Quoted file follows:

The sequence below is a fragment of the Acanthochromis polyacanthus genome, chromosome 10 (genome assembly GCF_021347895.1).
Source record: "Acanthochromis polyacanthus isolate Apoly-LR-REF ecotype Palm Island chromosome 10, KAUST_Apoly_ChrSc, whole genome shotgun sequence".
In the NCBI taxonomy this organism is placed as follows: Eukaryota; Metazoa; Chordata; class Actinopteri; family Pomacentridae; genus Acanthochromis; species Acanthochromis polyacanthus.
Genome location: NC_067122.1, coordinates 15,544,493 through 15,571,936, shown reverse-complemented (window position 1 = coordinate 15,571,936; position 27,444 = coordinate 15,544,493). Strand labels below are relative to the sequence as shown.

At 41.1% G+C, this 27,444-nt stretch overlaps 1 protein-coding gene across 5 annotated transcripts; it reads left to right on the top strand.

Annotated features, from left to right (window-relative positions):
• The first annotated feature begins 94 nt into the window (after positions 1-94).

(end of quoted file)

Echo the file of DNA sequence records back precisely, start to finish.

The sequence below is a fragment of the Acanthochromis polyacanthus genome, chromosome 10 (genome assembly GCF_021347895.1).
Source record: "Acanthochromis polyacanthus isolate Apoly-LR-REF ecotype Palm Island chromosome 10, KAUST_Apoly_ChrSc, whole genome shotgun sequence".
In the NCBI taxonomy this organism is placed as follows: Eukaryota; Metazoa; Chordata; class Actinopteri; family Pomacentridae; genus Acanthochromis; species Acanthochromis polyacanthus.
Genome location: NC_067122.1, coordinates 15,544,493 through 15,571,936, shown reverse-complemented (window position 1 = coordinate 15,571,936; position 27,444 = coordinate 15,544,493). Strand labels below are relative to the sequence as shown.

At 41.1% G+C, this 27,444-nt stretch overlaps 1 protein-coding gene across 5 annotated transcripts; it reads left to right on the top strand.

Annotated features, from left to right (window-relative positions):
• The first annotated feature begins 94 nt into the window (after positions 1-94).